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Advice on How to Handle Religious Differences In Relationships

Advice on How to Handle Religious Differences In Relationships

Advice on How to Handle Religious Differences In Relationships

Tips for Maintaining a Relationship with Someone who Practices a Different Religion Than You

Advice Seeker :
Dear April Masini,

I just started dating the most fabulous man ever. The only problem is...he's Jewish and I'm Catholic. Since we've only been dating a short while, we haven't talked much about our different religions; but because I can really see this man in my future, I'm starting to get worried. I know my religion is a really big part of me and I'm pretty sure his is a big part of him. I highly doubt either of us would be willing to convert and I'm wondering if we can make our relationship work with completely different religious beliefs. Do you have any tips on how a couple with different religions can continue their great relationship?
Sincerely,  Two Religions, One Love


April Masini's Advice :

Dear Two Religions, One Love,

When dating or marrying someone who practices a different religion than yours, the three most important things to practice are:
April’s Big 3 DOS:
1. Tolerance of differences
2. Compromise
3. Flexibility
Try it – you might like it…
If you've always celebrated Easter and you're dating someone who is Jewish, you should continue your own religious practice, but invite your date to participate in whatever way they are comfortable. You can suggest a few ways, like inviting them to an Easter meal, exchanging or giving holiday gifts, decorating eggs with your nieces and nephews, or even going to church. Ask if you can come to a Passover Seder in return.
April’s Big 3 DON’TS:

  1. Don’t criticize another religion. If you don’t agree with the practice of taking communion, kneeling in worship, or saying prayers, then don’t – but be quiet about it, and allow other people to practice their religion as they normally do.
  2. Don’t disrespect another religion. Some places of worship have a dress code that is designed to show respect. It will usually involve covering parts of your body – from a bare midriff to your bare arms. If you’re visiting a place of worship that you’ve never visited before, don’t wear jeans or ratty sandals. Dress up a little in a conservative way.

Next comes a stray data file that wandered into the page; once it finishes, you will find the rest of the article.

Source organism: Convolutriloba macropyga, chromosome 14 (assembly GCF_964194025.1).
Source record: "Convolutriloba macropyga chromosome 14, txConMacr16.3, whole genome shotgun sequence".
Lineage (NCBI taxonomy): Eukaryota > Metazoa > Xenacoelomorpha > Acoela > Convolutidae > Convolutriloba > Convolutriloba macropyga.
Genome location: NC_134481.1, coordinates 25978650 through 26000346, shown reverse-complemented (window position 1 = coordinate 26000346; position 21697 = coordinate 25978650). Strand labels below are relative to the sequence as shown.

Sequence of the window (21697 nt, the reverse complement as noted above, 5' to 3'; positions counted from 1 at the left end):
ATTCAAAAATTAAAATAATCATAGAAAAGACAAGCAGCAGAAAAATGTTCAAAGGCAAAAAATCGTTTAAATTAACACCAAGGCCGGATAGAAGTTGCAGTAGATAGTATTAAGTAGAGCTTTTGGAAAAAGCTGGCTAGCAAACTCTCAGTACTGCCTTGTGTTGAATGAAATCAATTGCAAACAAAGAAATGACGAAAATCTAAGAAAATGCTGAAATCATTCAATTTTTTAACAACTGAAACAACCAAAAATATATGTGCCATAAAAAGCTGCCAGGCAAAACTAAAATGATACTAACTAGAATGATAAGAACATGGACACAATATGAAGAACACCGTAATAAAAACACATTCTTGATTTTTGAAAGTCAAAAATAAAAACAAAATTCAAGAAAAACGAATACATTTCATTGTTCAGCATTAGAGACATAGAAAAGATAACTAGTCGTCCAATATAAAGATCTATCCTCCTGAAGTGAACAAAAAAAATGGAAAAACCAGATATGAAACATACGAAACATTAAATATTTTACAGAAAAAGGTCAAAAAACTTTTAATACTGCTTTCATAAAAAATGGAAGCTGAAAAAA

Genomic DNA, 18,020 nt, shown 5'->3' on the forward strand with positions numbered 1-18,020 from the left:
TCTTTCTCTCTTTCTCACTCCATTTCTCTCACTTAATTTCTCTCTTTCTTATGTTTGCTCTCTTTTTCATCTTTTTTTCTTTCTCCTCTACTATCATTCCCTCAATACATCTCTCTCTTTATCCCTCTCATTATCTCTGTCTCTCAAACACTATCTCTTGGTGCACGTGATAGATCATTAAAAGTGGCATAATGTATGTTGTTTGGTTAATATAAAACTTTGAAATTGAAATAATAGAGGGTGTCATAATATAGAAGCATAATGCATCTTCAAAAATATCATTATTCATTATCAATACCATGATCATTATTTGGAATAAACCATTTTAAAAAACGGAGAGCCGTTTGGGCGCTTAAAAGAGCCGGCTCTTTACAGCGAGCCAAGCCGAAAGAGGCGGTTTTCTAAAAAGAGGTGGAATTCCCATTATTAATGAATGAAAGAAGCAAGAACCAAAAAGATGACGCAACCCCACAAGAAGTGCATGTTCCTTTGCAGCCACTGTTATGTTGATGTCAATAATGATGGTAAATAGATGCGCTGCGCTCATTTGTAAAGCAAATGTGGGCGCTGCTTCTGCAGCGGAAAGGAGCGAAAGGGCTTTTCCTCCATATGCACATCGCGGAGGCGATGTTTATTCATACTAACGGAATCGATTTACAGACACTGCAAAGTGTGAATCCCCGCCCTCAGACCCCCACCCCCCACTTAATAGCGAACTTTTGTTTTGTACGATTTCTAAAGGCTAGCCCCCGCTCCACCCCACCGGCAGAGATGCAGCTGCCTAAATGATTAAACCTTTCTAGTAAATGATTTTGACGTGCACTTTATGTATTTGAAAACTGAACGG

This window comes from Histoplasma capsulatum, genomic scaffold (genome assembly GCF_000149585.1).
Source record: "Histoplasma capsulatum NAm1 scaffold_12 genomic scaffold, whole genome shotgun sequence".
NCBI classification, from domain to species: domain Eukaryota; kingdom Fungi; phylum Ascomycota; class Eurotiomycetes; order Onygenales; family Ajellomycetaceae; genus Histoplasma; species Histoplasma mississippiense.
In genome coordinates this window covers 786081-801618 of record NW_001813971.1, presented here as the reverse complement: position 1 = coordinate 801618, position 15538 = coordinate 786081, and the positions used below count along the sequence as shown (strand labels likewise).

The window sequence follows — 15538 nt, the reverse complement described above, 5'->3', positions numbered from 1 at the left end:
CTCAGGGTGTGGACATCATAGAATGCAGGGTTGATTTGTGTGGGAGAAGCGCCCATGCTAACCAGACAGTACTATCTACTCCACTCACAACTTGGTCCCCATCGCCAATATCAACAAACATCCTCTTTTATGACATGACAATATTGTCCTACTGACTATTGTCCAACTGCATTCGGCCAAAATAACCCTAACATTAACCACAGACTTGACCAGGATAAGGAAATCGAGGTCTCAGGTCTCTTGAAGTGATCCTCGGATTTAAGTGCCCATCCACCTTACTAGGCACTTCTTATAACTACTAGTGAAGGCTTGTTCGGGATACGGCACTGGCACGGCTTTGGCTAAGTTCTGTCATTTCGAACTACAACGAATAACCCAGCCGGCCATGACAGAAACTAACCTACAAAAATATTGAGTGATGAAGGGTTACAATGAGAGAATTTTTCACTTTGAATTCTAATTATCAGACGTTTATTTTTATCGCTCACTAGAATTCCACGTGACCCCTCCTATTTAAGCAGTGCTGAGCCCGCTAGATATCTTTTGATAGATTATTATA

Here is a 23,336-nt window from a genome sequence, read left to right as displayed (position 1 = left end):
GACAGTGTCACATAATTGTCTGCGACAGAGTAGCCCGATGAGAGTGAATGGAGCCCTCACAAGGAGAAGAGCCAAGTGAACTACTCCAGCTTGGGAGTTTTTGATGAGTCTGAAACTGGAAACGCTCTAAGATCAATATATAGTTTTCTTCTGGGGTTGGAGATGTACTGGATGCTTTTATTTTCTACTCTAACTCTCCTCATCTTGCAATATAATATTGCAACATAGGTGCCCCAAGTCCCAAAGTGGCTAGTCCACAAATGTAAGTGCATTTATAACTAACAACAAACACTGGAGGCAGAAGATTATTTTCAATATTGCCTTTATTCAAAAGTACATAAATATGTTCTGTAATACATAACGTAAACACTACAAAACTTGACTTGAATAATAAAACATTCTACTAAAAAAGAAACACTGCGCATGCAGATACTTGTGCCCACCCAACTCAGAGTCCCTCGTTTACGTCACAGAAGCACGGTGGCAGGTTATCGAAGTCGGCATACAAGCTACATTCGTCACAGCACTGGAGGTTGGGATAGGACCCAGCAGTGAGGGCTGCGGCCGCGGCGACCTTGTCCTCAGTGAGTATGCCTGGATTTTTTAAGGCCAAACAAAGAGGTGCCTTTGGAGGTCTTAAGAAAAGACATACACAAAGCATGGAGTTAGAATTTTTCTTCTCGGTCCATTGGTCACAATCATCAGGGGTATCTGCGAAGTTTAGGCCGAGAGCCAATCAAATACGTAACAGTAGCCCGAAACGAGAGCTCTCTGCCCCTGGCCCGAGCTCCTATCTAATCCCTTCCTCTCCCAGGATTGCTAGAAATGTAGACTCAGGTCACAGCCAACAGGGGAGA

3. Don’t experience another person’s reticence to join in as rejection of your faith. Be tolerant if your date or spouse is not ready to dive into your religion with gusto. It takes time for some people to adjust. Don't expect people to have the same ability to adjust that you do to embrace new things -- and vice versa. Be prepared for them to want to celebrate the cultural differences quicker than the religious differences.
  4. If you are the one who is uncomfortable, figure out where your boundaries are by asking yourself exactly what you are okay doing, and what you are not okay doing. Respect your own journey. Take baby steps when exploring something new that feels a little odd at first.

3 Things to Think About:
If you are considering marrying someone who is a different religion than you are, absolutely talk about the following three topics before you are married, and even before you are engaged:

  1. The wedding. Will you have a wedding conducted by a religious figure – or more than one, representing both yours and his faith? Will you do something completely "out of the box" like choose a religion neither of you belongs to, but you both admire? Or will you have a non-religious ceremony performed by a Justice of the Peace?
  2. Having and raising children. Ask the hard, specific questions, like whether or not you will have a circumcision ceremony if you have a boy and one of you is Jewish, if you will have the child baptized or christened, and how often you want the child to go to church or religious school -- if at all. You will save yourself a lot of time and energy by doing this now. If things get heated, don’t panic. Do seek counseling from a professional or a member of the clergy.
  3. The rest of the family. How will you handle those members of the families who may object to your marrying or dating someone outside your faith? How will you handle a relative who is prejudiced? The more prepared you are the less likely a family fight will harm your relationship.